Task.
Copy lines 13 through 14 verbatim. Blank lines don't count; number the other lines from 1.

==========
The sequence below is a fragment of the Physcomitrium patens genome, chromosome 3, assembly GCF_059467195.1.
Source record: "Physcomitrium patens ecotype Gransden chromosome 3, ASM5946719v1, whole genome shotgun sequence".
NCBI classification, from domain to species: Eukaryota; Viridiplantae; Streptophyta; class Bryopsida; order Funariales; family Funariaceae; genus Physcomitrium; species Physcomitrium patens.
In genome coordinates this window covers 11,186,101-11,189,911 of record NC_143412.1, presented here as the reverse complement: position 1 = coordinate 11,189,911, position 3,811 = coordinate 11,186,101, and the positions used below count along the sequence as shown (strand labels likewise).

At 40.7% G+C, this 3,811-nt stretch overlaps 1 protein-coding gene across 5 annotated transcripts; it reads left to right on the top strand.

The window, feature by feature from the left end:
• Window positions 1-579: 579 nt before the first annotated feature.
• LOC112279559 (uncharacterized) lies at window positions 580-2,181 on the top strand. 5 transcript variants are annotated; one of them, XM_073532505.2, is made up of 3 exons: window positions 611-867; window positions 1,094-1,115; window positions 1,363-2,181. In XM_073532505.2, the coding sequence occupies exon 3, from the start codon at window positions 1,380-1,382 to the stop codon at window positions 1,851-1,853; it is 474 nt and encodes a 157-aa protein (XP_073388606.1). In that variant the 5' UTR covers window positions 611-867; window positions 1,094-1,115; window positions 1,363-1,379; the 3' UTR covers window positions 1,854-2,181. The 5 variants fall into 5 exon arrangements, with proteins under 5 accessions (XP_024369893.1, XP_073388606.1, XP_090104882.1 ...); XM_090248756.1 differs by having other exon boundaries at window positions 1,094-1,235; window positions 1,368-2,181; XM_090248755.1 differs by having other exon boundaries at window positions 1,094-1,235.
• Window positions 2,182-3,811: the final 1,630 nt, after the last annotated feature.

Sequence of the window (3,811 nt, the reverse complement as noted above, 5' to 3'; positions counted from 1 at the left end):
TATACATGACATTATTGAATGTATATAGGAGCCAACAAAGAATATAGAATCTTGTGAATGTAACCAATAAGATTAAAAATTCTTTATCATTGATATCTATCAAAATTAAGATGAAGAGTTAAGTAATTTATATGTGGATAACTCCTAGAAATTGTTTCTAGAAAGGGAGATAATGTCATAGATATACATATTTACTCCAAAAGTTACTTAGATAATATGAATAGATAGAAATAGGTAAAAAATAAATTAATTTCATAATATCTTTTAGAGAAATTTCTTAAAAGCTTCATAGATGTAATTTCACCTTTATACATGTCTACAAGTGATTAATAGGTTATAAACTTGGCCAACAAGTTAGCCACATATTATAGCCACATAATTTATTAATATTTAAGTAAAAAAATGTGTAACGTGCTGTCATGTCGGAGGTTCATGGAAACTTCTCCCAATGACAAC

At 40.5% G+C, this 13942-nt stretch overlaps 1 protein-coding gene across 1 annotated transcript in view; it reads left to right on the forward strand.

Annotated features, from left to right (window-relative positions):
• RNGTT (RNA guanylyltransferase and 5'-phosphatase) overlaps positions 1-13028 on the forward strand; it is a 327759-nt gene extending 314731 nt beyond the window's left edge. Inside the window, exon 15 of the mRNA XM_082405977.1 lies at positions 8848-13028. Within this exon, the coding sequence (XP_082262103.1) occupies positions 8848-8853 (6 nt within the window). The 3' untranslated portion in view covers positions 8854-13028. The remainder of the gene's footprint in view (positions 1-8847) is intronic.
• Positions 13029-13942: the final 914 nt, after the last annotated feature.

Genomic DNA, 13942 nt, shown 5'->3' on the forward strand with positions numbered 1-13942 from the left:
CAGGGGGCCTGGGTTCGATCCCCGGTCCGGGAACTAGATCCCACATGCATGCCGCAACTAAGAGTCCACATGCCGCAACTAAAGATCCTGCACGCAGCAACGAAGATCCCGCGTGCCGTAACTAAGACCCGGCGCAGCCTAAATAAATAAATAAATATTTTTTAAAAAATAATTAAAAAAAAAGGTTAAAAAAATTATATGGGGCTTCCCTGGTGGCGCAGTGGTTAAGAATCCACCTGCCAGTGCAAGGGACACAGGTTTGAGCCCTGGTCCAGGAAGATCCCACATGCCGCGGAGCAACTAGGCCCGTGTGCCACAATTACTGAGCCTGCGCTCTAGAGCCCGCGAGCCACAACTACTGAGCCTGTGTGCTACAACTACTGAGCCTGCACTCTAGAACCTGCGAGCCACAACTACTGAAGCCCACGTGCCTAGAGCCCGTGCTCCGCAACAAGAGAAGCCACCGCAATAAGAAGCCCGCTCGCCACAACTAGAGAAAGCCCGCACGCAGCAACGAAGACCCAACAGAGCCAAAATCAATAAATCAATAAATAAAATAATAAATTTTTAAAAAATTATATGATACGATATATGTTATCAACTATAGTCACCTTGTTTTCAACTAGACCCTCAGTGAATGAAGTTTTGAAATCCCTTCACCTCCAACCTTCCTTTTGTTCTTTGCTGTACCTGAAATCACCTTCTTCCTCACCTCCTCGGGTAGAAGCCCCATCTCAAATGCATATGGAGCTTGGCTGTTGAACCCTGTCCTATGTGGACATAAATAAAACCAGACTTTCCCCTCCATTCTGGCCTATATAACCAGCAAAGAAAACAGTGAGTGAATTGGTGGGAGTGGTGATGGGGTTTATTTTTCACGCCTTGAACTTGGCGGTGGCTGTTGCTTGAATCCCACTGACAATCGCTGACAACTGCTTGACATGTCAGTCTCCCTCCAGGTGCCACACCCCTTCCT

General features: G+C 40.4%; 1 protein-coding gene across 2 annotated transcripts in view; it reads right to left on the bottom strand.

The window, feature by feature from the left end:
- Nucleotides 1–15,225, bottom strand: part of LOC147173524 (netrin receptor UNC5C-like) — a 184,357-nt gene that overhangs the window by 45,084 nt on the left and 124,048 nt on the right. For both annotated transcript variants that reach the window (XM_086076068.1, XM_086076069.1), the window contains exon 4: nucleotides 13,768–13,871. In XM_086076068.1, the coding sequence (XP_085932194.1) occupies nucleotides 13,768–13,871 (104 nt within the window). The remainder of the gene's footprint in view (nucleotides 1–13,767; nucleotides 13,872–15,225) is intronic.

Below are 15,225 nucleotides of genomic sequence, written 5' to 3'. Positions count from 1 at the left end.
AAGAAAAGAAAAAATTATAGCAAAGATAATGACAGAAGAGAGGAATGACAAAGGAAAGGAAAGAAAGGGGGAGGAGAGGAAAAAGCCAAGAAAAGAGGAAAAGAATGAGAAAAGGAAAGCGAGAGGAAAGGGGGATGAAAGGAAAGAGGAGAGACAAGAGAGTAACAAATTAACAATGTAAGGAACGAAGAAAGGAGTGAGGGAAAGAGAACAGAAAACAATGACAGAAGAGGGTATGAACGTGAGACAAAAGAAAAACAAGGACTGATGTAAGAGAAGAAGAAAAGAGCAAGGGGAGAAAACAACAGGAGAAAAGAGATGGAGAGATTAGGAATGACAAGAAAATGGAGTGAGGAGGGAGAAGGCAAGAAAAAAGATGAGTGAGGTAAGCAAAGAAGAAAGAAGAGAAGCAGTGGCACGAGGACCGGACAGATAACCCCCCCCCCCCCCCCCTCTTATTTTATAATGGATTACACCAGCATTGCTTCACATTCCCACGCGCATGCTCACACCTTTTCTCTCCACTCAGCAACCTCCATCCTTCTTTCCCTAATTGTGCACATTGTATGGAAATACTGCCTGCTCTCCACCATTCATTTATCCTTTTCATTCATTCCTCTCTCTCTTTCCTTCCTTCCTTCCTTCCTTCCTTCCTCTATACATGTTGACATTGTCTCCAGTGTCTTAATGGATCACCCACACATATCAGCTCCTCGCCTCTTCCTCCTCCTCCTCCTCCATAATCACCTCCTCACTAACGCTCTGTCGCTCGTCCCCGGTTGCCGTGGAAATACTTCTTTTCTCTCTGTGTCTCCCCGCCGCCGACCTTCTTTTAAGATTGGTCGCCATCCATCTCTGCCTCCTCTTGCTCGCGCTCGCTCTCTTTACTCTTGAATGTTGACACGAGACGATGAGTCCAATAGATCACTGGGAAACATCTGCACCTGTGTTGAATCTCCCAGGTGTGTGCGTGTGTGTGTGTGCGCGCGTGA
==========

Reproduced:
Annotated features, from left to right (window-relative positions):
• RNGTT (RNA guanylyltransferase and 5'-phosphatase) overlaps positions 1-13028 on the forward strand; it is a 327759-nt gene extending 314731 nt beyond the window's left edge. Inside the window, exon 15 of the mRNA XM_082405977.1 lies at positions 8848-13028. Within this exon, the coding sequence (XP_082262103.1) occupies positions 8848-8853 (6 nt within the window). The 3' untranslated portion in view covers positions 8854-13028. The remainder of the gene's footprint in view (positions 1-8847) is intronic.